With the sort of near-mystical media savvy on which Donald Trump built his celebrity brand as a novice politician and reality-television star, his White House aides specifically asked for World News Tonight anchor David Muir—and not chief anchor George Stephanopoulos, according to knowledgeable people—to conduct Trump’s first broadcast television interview of the COVID-19 pandemic.
It was This Week and Good Morning America host Stephanopoulos, a seasoned Democratic political operative-turned-astute political journalist, who, in a series of interviews with the president over two days last June, produced a headline-making primetime special notable for Trump’s self-immolating bombshell that he’d welcome dirt on a political rival from a foreign government.
This time, while Trump was willing to venture from the safety of Fox News toward the potential hazards but bigger audience of ABC—a calculated risk as he faces an increasingly difficult re-election race in which his approval ratings have plummeted for his mishandling of a pandemic that has killed more than 72,000 Americans—Stephanopoulos was apparently a risk too far.
Thus by most accounts, including Trump’s, the White House got exactly what it wanted from Tuesday’s network exclusive, which the Disney-owned network hyped in an afternoon special report, on its 24-hour online outlet ABC News Live, on Nightline, and on Good Morning America—not to mention Muir’s flagship weeknight news program, which, with an average of 10.5 million viewers, happens to be the highest-rated show in all of television, catnip for a ratings-obsessed president.
What the Trump White House got from Muir’s interview was the strangely calming image of a somber, restrained, message-disciplined president—hardly the whopper-spewing, insult-sniping bully of Trump’s coronavirus briefings and Twitter feed—fielding gently posed questions from the imperially slim anchorman who wore an expression of perpetual concern and empathy on his finely chiseled face.
Among ABC News’ journalists, however, it was a different story.
As the interview broadcasted from Phoenix, Arizona, where Trump was touring a Honeywell factory that had been retooled to make N95 face masks, some of them watched with growing dismay as Muir let Trump utter well-worn talking points and market-test new falsehoods unchallenged—such as the president’s complaint that Barack Obama had left behind “broken tests” for a virus that didn’t even exist when Obama left office three years ago—while failing to ask pertinent questions.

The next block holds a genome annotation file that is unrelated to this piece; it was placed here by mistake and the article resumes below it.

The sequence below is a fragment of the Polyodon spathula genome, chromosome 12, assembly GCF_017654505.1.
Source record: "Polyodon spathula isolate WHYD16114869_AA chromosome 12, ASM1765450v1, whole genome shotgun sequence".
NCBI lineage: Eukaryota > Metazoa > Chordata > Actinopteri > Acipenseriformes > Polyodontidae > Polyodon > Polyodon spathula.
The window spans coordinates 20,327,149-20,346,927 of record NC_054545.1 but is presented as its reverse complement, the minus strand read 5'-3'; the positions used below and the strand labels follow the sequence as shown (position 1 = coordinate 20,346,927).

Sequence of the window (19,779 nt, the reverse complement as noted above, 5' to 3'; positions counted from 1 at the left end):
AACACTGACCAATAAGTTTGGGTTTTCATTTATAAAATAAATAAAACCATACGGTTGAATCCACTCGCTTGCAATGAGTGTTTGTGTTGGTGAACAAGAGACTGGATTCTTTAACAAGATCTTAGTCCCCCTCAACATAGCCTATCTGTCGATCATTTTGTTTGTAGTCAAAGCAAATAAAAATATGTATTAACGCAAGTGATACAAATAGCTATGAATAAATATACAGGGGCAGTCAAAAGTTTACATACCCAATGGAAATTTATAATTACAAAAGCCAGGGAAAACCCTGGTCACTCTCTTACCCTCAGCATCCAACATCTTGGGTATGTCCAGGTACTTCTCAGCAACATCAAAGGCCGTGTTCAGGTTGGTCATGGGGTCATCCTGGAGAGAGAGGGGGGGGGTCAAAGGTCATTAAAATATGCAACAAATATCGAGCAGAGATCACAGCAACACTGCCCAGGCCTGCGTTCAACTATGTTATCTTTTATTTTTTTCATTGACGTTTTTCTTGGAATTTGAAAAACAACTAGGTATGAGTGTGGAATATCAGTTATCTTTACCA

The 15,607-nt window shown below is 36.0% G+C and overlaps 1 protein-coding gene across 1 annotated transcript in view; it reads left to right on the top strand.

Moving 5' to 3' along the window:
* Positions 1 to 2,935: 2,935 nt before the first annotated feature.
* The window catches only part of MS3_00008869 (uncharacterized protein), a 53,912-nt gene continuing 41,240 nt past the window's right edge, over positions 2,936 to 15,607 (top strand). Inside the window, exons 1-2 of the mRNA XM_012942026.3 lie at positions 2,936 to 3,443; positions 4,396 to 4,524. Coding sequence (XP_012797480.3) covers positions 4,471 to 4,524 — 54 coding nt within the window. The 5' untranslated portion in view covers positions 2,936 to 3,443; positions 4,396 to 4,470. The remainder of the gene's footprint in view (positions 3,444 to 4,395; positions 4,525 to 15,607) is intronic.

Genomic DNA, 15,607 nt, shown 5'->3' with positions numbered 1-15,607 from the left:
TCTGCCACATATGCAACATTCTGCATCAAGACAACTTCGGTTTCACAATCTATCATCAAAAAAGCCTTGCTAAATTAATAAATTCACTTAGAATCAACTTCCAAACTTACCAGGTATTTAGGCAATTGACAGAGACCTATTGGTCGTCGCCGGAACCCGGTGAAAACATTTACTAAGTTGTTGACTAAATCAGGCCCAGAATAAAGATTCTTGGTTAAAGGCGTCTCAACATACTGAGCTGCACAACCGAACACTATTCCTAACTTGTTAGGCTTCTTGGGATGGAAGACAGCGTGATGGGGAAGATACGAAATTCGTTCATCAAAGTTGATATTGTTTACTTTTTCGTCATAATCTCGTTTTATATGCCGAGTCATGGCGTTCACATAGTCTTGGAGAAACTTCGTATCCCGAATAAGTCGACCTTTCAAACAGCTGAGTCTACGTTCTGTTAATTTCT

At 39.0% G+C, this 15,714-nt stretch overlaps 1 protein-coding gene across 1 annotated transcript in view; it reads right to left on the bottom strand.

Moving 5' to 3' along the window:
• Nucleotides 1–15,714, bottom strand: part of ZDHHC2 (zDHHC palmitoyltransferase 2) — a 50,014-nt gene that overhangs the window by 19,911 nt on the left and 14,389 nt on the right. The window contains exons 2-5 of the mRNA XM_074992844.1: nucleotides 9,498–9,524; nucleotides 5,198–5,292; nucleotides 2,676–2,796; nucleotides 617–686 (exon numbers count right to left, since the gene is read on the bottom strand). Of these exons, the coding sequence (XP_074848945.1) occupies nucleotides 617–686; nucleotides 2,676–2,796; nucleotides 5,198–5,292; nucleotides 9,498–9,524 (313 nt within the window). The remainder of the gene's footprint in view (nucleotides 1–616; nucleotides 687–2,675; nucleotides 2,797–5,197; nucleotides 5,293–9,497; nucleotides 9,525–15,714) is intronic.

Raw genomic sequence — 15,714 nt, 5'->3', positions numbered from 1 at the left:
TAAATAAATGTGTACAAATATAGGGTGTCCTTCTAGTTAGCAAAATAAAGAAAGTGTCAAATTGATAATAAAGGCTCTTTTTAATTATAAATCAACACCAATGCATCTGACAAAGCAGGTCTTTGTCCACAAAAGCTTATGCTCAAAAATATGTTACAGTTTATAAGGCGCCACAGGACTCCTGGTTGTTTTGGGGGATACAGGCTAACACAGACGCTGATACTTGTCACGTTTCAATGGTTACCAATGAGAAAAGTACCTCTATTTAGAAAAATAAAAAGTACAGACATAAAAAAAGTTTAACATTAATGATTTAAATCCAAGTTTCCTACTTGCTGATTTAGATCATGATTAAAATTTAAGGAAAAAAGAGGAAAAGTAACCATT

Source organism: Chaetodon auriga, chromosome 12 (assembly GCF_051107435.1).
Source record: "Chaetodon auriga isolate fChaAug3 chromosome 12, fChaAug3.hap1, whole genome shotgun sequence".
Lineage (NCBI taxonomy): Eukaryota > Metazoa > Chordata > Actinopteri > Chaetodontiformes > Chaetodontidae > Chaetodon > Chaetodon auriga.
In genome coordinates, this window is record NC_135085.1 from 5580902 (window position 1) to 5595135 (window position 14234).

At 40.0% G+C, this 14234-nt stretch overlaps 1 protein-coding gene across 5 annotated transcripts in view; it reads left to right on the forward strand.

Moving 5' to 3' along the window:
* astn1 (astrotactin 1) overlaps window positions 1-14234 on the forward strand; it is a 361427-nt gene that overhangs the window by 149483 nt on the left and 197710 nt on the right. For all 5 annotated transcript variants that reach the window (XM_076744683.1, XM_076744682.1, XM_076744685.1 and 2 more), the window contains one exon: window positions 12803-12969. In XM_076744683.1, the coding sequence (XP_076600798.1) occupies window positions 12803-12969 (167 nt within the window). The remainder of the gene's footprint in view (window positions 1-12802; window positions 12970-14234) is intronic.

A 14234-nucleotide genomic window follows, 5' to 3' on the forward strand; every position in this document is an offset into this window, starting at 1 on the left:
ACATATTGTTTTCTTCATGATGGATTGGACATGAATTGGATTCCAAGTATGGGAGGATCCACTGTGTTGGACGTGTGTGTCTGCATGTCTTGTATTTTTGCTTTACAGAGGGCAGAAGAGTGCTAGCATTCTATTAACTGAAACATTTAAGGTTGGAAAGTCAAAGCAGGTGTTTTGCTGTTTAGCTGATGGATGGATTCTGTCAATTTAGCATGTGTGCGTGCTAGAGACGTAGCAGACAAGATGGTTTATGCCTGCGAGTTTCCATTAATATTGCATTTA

For instance, Muir didn’t grill Trump on his apparent failure to invoke the emergency Defense Production Act to force private companies to mass-produce much-needed coronavirus tests and personal protection equipment for frontline healthcare workers; he didn’t ask him about Vice President Mike Pence’s public prediction that the White House Coronavirus Task Force is soon to be disbanded—a revelation that Trump ultimately contradicted elsewhere; he didn’t ask Trump’s response to Dr. Larry Bright’s whistleblower complaint that the National Institutes of Health removed him from directing the government’s vaccine research because he questioned the president’s bizarre treatment recommendations; Muir didn’t press him on the seeming lack of a comprehensive national testing strategy to identify and isolate carriers of the virus, a program that Dr. Anthony Fauci, among other experts, says is necessary; he didn’t ask Trump his reaction to red-state governors who are relaxing or simply rescinding safety measures in opposition to Trump’s own White House guidelines.
It was, in the view of some of Muir’s colleagues, a squandered opportunity—a presidential interview that barely made news.
“This is literally a matter of life and death, and there was no news,” a television journalist from a rival outlet told The Daily Beast. “I don’t know how you get an interview with the president and not make news.”
CNN media reporter Oliver Darcy was especially critical, writing that “Muir didn’t challenge Trump in any meaningful way. And worst of all, Muir allowed the President to float brazen misinformation with no pushback to his 10 million+ viewers.”
Yet several media critics, notably Poynter’s Tom Jones, credited Muir for his “tough but fair and not contentious…professional demeanor,” and praised Muir for his ability to “plow through many topics and call out many of Trump’s past missteps.”
While ABC News officially declined to comment, a high-level news division source defended Muir’s Trump interview to The Daily Beast: “David’s interview speaks for itself. He repeatedly pressed the president in several tense exchanges, which comes with the territory when you conduct a presidential interview.”
Television news analyst Andrew Tyndall, however, was among those who didn’t feel a whole lot of tension.
“Muir’s interviewing style,” he said, “is ‘I’m going to sit in a room with you and be your interlocutor, and you can get all your talking points off your chest. I’m not going to be there in order to grill you.’ Nobody would call it forensic.”